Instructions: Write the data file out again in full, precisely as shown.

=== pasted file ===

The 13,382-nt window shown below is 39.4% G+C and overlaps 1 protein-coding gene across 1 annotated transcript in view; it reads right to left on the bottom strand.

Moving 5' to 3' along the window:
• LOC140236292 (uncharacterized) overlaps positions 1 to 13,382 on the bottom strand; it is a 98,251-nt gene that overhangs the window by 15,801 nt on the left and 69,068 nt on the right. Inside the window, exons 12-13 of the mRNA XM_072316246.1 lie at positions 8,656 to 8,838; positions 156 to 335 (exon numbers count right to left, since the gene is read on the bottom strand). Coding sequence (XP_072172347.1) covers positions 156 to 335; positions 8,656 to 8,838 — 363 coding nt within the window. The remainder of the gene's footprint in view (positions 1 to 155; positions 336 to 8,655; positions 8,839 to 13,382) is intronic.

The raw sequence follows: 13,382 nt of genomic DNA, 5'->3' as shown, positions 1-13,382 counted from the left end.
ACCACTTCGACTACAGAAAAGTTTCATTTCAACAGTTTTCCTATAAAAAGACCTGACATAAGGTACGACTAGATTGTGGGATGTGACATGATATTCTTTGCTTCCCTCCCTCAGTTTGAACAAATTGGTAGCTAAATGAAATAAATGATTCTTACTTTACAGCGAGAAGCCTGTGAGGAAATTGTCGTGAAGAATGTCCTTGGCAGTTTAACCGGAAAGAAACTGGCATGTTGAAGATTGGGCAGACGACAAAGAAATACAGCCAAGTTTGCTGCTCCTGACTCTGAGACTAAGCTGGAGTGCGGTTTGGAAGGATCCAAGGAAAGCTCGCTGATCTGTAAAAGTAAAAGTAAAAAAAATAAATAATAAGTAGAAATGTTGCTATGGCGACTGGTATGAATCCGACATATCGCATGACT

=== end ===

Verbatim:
The 13,382-nt window shown below is 39.4% G+C and overlaps 1 protein-coding gene across 1 annotated transcript in view; it reads right to left on the bottom strand.

Moving 5' to 3' along the window:
• LOC140236292 (uncharacterized) overlaps positions 1 to 13,382 on the bottom strand; it is a 98,251-nt gene that overhangs the window by 15,801 nt on the left and 69,068 nt on the right. Inside the window, exons 12-13 of the mRNA XM_072316246.1 lie at positions 8,656 to 8,838; positions 156 to 335 (exon numbers count right to left, since the gene is read on the bottom strand). Coding sequence (XP_072172347.1) covers positions 156 to 335; positions 8,656 to 8,838 — 363 coding nt within the window. The remainder of the gene's footprint in view (positions 1 to 155; positions 336 to 8,655; positions 8,839 to 13,382) is intronic.

The raw sequence follows: 13,382 nt of genomic DNA, 5'->3' as shown, positions 1-13,382 counted from the left end.
ACCACTTCGACTACAGAAAAGTTTCATTTCAACAGTTTTCCTATAAAAAGACCTGACATAAGGTACGACTAGATTGTGGGATGTGACATGATATTCTTTGCTTCCCTCCCTCAGTTTGAACAAATTGGTAGCTAAATGAAATAAATGATTCTTACTTTACAGCGAGAAGCCTGTGAGGAAATTGTCGTGAAGAATGTCCTTGGCAGTTTAACCGGAAAGAAACTGGCATGTTGAAGATTGGGCAGACGACAAAGAAATACAGCCAAGTTTGCTGCTCCTGACTCTGAGACTAAGCTGGAGTGCGGTTTGGAAGGATCCAAGGAAAGCTCGCTGATCTGTAAAAGTAAAAGTAAAAAAAATAAATAATAAGTAGAAATGTTGCTATGGCGACTGGTATGAATCCGACATATCGCATGACT